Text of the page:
RE: Proposals for revision of the Plain Language SC proposals for WCAG 2.1

Useful sources – thanks EA.

From: EA Draffan []
Sent: 07 February 2017 14:31
To: Milliken, Neil <>; lisa.seeman <>
Cc: Thaddeus . <>; public-cognitive-a11y-tf <>; Jeanne Spellman <>
Subject: RE: Proposals for revision of the Plain Language SC proposals for WCAG 2.1

I vote 3

Holiday reading or references!

Readability: The limitations of an approach through formulae (this paper has a definition of readability)

Another very readable discussion about readability and the limitations of scales, but also measuring sentence length by number of words etc.

old one

Best wishes

Mrs E.A. Draffan
WAIS, ECS , University of Southampton
Mobile +44 (0)7976 289103<><>

From: Milliken, Neil [<>]
Sent: 06 February 2017 23:13
To: lisa.seeman
Cc: Thaddeus .; public-cognitive-a11y-tf; Jeanne Spellman
Subject: Re: Proposals for revision of the Plain Language SC proposals for WCAG 2.1

I vote 3

Kind regards,

Neil Milliken
Head of Accessibility & Digital Inclusion
M: 07812325386<tel:07812325386>

On 6 Feb 2017, at 22:35, lisa.seeman <<><>><> wrote:

I am changing my vote to 3 as well.
The SC as it is incredibly easy to write testing tools for. there are a few open source language processing tools that you can use to count cluses actureltys. Testing against a word list is also something that exists already in restricted language tools and is very easy to program. It cant be that we need to have a worse SC and use archaic reading level tools because WCAG are to set in their ways to accept any new technology.

All the best

Lisa Seeman

LinkedIn<><>, Twitter<><>

---- On Mon, 06 Feb 2017 21:55:36 +0200 Thaddeus .<<><>><> wrote ----

I vote 3

On Feb 6, 2017 11:08 AM, "lisa.seeman" <<><>><> wrote:
We had issues with reading level , for example the word "mode" is a lower reading level than "hot or cold" . the lower reading level is much harder to understand.
The reason to go with Jeanne's proposal is because wcag _might_ find it more testable. This would only be, in my opinion, because they have not bothered read the whole proposal and testability section (or they do not want new tools) Also i am not sure it is more testable in different languages and that is essential for WCAG. Wordlists requiremnts however, can work easily in any language and wordlists can be automatically generated by parsing a few sites.

I agree that the "unless..." clause is only human testable but that it very typical for wcag.

I want to suggest three options

1 - we retract our current pull requests and put these in instead

2 - we go with the current pull requests. If they fail and the comments are hard to address then we go with Jeanne's

3 -we go with the current pull requests. we can revisit this if needed

My vote is 3, to go with the current wording and see what happens

All the best

Lisa Seeman

LinkedIn<><>, Twitter<><>

---- On Mon, 06 Feb 2017 20:00:24 +0200 Jeanne Spellman<<><>><> wrote ----

A group of us at The Paciello Group (TPG) have been meeting every week in January to comment on the WCAG 2.1 proposals. Because we test WCAG 2.0 all day, every (business) day, we have a lot of experience with both the language of WCAG and the testing of WCAG. What we decided this week is that we want to focus our efforts toward helping COGA TF draft success criteria that will get into WCAG 2.1 and will accomplish most of what you want -- even if it is phrased differently.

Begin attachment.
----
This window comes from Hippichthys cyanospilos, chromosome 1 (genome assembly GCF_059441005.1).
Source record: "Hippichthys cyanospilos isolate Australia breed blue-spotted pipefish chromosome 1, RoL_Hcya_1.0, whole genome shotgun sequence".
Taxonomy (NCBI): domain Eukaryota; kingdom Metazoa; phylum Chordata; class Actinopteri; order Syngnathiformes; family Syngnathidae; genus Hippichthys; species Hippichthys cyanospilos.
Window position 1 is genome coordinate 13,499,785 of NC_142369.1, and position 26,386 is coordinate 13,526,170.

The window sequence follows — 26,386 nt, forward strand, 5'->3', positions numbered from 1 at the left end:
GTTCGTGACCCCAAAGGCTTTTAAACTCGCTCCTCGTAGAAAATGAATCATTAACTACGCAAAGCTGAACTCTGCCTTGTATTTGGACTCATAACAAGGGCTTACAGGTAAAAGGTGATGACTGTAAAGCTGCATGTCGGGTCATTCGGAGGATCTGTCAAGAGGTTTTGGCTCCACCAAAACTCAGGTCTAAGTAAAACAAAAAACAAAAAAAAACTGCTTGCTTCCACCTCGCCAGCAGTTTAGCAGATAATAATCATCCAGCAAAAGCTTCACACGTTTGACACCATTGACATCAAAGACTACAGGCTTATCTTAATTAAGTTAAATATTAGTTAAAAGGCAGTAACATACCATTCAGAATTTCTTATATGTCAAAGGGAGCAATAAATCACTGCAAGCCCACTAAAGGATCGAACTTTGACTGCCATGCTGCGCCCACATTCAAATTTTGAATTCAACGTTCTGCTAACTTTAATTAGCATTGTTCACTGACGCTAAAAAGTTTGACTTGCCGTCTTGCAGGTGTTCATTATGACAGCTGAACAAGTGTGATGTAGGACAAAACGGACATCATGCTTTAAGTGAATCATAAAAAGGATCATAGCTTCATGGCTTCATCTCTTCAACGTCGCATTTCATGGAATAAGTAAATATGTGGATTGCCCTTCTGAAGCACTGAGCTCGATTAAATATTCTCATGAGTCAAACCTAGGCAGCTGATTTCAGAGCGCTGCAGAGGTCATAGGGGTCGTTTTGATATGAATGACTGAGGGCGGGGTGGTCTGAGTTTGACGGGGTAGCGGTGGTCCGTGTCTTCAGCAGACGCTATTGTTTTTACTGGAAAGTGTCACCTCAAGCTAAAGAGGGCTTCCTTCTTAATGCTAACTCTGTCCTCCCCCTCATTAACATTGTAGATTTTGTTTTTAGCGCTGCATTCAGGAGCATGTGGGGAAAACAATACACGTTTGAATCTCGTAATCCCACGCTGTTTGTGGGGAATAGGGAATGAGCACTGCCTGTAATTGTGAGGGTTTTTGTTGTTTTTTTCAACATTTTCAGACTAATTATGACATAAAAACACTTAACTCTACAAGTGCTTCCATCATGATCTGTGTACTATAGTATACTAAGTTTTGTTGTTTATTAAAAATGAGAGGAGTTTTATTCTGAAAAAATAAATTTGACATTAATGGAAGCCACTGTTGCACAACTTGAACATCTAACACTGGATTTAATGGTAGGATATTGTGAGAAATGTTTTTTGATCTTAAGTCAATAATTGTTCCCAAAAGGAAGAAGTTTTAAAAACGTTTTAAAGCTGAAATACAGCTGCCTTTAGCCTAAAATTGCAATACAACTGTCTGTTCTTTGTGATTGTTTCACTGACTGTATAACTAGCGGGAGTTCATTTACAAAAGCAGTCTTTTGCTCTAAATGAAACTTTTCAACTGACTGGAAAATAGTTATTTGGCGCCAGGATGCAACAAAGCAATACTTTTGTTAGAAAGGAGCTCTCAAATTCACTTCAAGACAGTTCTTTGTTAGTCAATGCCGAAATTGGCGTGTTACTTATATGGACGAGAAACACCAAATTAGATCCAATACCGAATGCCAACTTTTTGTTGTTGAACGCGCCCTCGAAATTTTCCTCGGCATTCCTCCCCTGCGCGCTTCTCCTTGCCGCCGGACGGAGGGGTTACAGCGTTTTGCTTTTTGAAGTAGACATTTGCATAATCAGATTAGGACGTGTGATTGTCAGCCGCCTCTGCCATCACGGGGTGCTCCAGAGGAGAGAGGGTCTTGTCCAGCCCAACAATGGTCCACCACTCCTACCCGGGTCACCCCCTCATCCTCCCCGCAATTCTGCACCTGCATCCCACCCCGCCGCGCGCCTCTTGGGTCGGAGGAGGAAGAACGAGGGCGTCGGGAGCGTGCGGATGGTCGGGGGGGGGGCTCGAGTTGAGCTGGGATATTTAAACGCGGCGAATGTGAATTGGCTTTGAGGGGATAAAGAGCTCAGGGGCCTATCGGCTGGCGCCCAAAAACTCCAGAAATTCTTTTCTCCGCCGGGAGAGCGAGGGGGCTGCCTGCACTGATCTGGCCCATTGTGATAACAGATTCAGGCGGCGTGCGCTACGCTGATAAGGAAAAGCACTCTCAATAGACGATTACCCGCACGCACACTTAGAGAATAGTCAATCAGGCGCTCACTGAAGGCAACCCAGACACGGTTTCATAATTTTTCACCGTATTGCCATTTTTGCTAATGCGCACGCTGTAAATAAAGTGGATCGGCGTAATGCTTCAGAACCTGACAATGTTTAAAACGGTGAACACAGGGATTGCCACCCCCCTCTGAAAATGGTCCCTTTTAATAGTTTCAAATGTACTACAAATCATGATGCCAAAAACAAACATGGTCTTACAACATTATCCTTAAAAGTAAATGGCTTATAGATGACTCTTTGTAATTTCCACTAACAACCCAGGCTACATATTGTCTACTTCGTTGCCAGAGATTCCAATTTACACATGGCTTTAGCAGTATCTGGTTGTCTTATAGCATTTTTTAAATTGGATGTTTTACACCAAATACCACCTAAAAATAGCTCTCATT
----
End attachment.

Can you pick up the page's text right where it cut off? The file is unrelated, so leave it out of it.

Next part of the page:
We started with the proposals that we thought would be the least controversial to the WCAG WG to include. I looked at the Plain Language proposals and did my best to look at the needs identified by COGA TF, and craft language that I thought would be acceptable to the WCAG WG and be included in the first draft version of WCAG 2.1.

The wording is quite different, but in my opinion, addresses the needs identified. I chose reading level, because it is internationally standardized, and there are automated tests already available. When I look at Technique G153: Making the text easier to read , it covers most of the items that the COGA TF identified.

Issue 30 Proposal:

Understandable Labels: Navigation elements and form labels do not require reading ability greater than primary education level. (A) [link to WCAG’s definition of primary education level from UNESCO standard]

Issue 41:

Understandable Instructions: Headings, error messages and instructions for completing tasks do not require reading ability greater than lower secondary education level. (AA) [link to WCAG’s definition of lower secondary level from UNESCO standard]

Delta 3.1.5 (rewrite of existing WCAG 3.1.5)

Understandable Content: Blocks of text either: (AAA)

· have a reading level no more advanced than lower secondary education, or

· a version is provided that does not require reading ability more advanced than lower secondary education. [links to WCAG’s definitions of lower secondary education and blocks of text]

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Received on Wednesday, 8 February 2017 13:11:57 UTC